Lateral Thinking

Lateral Thinking

An Introduction to Lateral Thinking by Dr. Edward de Bono.

On the Internet there is much misleading and erroneous information about 'lateral thinking'. Because this is my official website I want to take this opportunity of clarifying matters regarding lateral thinking. I coined the term 'lateral thinking' in 1967. It was first mentioned up in my book called "The Use of Lateral Thinking". There are several ways of defining lateral thinking, ranging from the technical to the illustrative. You can learn to be creative. It is not a mystical gift or just a matter of talent. You do not have to be passive and think that you have little creative talent.

Creative thinking is something you can get better at - if you want to. That is why I prefer the term 'lateral thinking', which I invented to describe a more deliberate form of creativity. We can build up skill in such techniques, and through practice develop confidence. In that way we can add skill in lateral thinking to our other thinking skills. So we become complete thinkers

What is Lateral Thinking?

"Lateral Thinking is for changing concepts and perceptions"

With logic you start out with certain ingredients just as in playing chess you start out with given pieces. But what are those pieces? In most real life situations the pieces are not given, we just assume they are there. We assume certain perceptions, certain concepts and certain boundaries. Lateral thinking is concerned not with playing with the existing pieces but with seeking to change those very pieces. Lateral thinking is concerned with the perception part of thinking. This is where we organise the external world into the pieces we can then 'process'. Lateral Thinking is a set of processes that provides a deliberate, systematic way of thinking creatively that results in innovative thinking in a repeatable manner. While critical thinking is primarily concerned with judging the true value of statements and seeking errors. Lateral thinking is more concerned with the "movement value" of statements and ideas. A person uses lateral thinking to move from one known idea to creating new ideas. I define four main Lateral thinking tools:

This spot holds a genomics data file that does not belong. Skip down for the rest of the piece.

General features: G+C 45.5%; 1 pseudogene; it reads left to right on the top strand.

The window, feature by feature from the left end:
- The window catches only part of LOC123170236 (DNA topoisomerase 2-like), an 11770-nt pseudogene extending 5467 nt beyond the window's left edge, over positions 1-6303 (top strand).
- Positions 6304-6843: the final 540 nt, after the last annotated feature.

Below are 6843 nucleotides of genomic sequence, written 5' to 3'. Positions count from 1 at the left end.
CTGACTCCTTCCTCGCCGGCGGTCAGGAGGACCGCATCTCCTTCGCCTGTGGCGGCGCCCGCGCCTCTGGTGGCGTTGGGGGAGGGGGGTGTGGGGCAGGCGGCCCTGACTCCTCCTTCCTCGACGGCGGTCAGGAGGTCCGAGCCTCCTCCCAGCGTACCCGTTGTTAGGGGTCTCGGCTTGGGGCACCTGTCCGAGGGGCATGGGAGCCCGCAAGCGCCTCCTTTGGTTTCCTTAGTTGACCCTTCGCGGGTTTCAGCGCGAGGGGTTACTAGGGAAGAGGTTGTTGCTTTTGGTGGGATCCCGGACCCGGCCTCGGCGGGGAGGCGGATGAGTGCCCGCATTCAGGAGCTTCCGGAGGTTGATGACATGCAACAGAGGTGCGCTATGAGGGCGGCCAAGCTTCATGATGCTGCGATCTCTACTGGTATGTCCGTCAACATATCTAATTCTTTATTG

• Idea-generating tools which break free your current thinking patterns from their usual pathways.
  • Focus tools that open your mind to new possibilities in the search for new ideas.
  • Harvest tools that help maximize value is received from the idea generating output
  • Treatment tools that ground the creativity process by making the wild ideas and make them fit the real world constraints, resources, and support.

"You cannot dig a hole in a different place by digging the same hole deeper".

Often trying to think harder in the same direction may not be as useful as changing direction. Effort in the same direction will not necessarily help you achieve your goal. Lateral thinking deliberately distances itself from "vertical" or logical thinking (the classic method for problem solving: working out the solution step-by-step from the given data) or "horizontal" imagination (having many ideas but being unconcerned with the detailed implementation of them by deferring judgement).

The mathematical need for Lateral Thinking